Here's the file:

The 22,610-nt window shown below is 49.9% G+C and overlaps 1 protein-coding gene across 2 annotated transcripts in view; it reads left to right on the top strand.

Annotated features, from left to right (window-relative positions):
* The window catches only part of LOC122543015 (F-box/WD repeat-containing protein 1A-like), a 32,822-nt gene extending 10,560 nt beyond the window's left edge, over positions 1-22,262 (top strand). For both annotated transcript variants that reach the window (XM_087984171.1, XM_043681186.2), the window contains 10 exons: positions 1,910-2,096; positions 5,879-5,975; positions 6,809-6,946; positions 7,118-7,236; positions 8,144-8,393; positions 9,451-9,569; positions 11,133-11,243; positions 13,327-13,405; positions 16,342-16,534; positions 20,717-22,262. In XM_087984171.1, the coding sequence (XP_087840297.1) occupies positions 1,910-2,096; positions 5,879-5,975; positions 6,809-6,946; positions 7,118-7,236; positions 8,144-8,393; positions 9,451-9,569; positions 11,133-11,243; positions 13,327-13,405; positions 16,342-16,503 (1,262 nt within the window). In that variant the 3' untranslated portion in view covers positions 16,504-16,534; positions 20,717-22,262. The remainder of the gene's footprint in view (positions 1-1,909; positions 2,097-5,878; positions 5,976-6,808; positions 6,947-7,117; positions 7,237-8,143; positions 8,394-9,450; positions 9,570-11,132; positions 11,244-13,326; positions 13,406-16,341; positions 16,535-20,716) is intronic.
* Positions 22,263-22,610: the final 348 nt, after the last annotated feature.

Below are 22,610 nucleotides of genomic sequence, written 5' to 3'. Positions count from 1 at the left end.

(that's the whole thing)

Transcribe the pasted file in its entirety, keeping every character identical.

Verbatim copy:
The 22,610-nt window shown below is 49.9% G+C and overlaps 1 protein-coding gene across 2 annotated transcripts in view; it reads left to right on the top strand.

Annotated features, from left to right (window-relative positions):
* The window catches only part of LOC122543015 (F-box/WD repeat-containing protein 1A-like), a 32,822-nt gene extending 10,560 nt beyond the window's left edge, over positions 1-22,262 (top strand). For both annotated transcript variants that reach the window (XM_087984171.1, XM_043681186.2), the window contains 10 exons: positions 1,910-2,096; positions 5,879-5,975; positions 6,809-6,946; positions 7,118-7,236; positions 8,144-8,393; positions 9,451-9,569; positions 11,133-11,243; positions 13,327-13,405; positions 16,342-16,534; positions 20,717-22,262. In XM_087984171.1, the coding sequence (XP_087840297.1) occupies positions 1,910-2,096; positions 5,879-5,975; positions 6,809-6,946; positions 7,118-7,236; positions 8,144-8,393; positions 9,451-9,569; positions 11,133-11,243; positions 13,327-13,405; positions 16,342-16,503 (1,262 nt within the window). In that variant the 3' untranslated portion in view covers positions 16,504-16,534; positions 20,717-22,262. The remainder of the gene's footprint in view (positions 1-1,909; positions 2,097-5,878; positions 5,976-6,808; positions 6,947-7,117; positions 7,237-8,143; positions 8,394-9,450; positions 9,570-11,132; positions 11,244-13,326; positions 13,406-16,341; positions 16,535-20,716) is intronic.
* Positions 22,263-22,610: the final 348 nt, after the last annotated feature.

Below are 22,610 nucleotides of genomic sequence, written 5' to 3'. Positions count from 1 at the left end.